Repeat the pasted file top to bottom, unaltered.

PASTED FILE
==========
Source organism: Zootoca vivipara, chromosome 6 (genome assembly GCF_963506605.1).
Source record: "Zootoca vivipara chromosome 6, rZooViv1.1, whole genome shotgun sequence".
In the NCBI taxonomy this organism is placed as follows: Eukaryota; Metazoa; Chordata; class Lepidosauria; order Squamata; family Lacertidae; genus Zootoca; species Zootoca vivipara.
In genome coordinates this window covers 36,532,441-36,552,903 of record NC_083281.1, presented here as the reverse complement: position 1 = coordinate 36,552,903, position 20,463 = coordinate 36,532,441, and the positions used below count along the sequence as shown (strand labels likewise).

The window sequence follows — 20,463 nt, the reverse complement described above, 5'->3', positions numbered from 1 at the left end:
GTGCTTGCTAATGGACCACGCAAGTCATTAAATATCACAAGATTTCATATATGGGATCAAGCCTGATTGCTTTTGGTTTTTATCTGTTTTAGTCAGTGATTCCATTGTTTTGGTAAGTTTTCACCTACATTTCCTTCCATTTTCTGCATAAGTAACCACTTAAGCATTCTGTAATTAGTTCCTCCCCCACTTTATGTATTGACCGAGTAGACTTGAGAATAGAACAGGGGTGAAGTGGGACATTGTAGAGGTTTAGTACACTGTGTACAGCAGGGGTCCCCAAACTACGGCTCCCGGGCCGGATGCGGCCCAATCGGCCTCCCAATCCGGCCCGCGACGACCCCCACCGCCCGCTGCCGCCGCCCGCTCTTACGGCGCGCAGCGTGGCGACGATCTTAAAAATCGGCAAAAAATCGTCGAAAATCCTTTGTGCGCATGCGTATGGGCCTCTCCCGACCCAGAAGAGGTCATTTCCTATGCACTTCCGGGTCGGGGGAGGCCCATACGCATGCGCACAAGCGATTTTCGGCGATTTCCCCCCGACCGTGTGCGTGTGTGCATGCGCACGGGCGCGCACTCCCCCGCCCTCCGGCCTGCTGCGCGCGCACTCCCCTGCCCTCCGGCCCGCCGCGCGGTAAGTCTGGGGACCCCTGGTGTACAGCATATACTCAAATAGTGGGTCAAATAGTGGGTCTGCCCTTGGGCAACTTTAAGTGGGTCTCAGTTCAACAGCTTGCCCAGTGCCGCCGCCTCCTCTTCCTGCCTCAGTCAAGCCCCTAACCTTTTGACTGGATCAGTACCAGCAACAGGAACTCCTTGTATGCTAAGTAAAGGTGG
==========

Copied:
Source organism: Zootoca vivipara, chromosome 6 (genome assembly GCF_963506605.1).
Source record: "Zootoca vivipara chromosome 6, rZooViv1.1, whole genome shotgun sequence".
In the NCBI taxonomy this organism is placed as follows: Eukaryota; Metazoa; Chordata; class Lepidosauria; order Squamata; family Lacertidae; genus Zootoca; species Zootoca vivipara.
In genome coordinates this window covers 36,532,441-36,552,903 of record NC_083281.1, presented here as the reverse complement: position 1 = coordinate 36,552,903, position 20,463 = coordinate 36,532,441, and the positions used below count along the sequence as shown (strand labels likewise).

The window sequence follows — 20,463 nt, the reverse complement described above, 5'->3', positions numbered from 1 at the left end:
GTGCTTGCTAATGGACCACGCAAGTCATTAAATATCACAAGATTTCATATATGGGATCAAGCCTGATTGCTTTTGGTTTTTATCTGTTTTAGTCAGTGATTCCATTGTTTTGGTAAGTTTTCACCTACATTTCCTTCCATTTTCTGCATAAGTAACCACTTAAGCATTCTGTAATTAGTTCCTCCCCCACTTTATGTATTGACCGAGTAGACTTGAGAATAGAACAGGGGTGAAGTGGGACATTGTAGAGGTTTAGTACACTGTGTACAGCAGGGGTCCCCAAACTACGGCTCCCGGGCCGGATGCGGCCCAATCGGCCTCCCAATCCGGCCCGCGACGACCCCCACCGCCCGCTGCCGCCGCCCGCTCTTACGGCGCGCAGCGTGGCGACGATCTTAAAAATCGGCAAAAAATCGTCGAAAATCCTTTGTGCGCATGCGTATGGGCCTCTCCCGACCCAGAAGAGGTCATTTCCTATGCACTTCCGGGTCGGGGGAGGCCCATACGCATGCGCACAAGCGATTTTCGGCGATTTCCCCCCGACCGTGTGCGTGTGTGCATGCGCACGGGCGCGCACTCCCCCGCCCTCCGGCCTGCTGCGCGCGCACTCCCCTGCCCTCCGGCCCGCCGCGCGGTAAGTCTGGGGACCCCTGGTGTACAGCATATACTCAAATAGTGGGTCAAATAGTGGGTCTGCCCTTGGGCAACTTTAAGTGGGTCTCAGTTCAACAGCTTGCCCAGTGCCGCCGCCTCCTCTTCCTGCCTCAGTCAAGCCCCTAACCTTTTGACTGGATCAGTACCAGCAACAGGAACTCCTTGTATGCTAAGTAAAGGTGG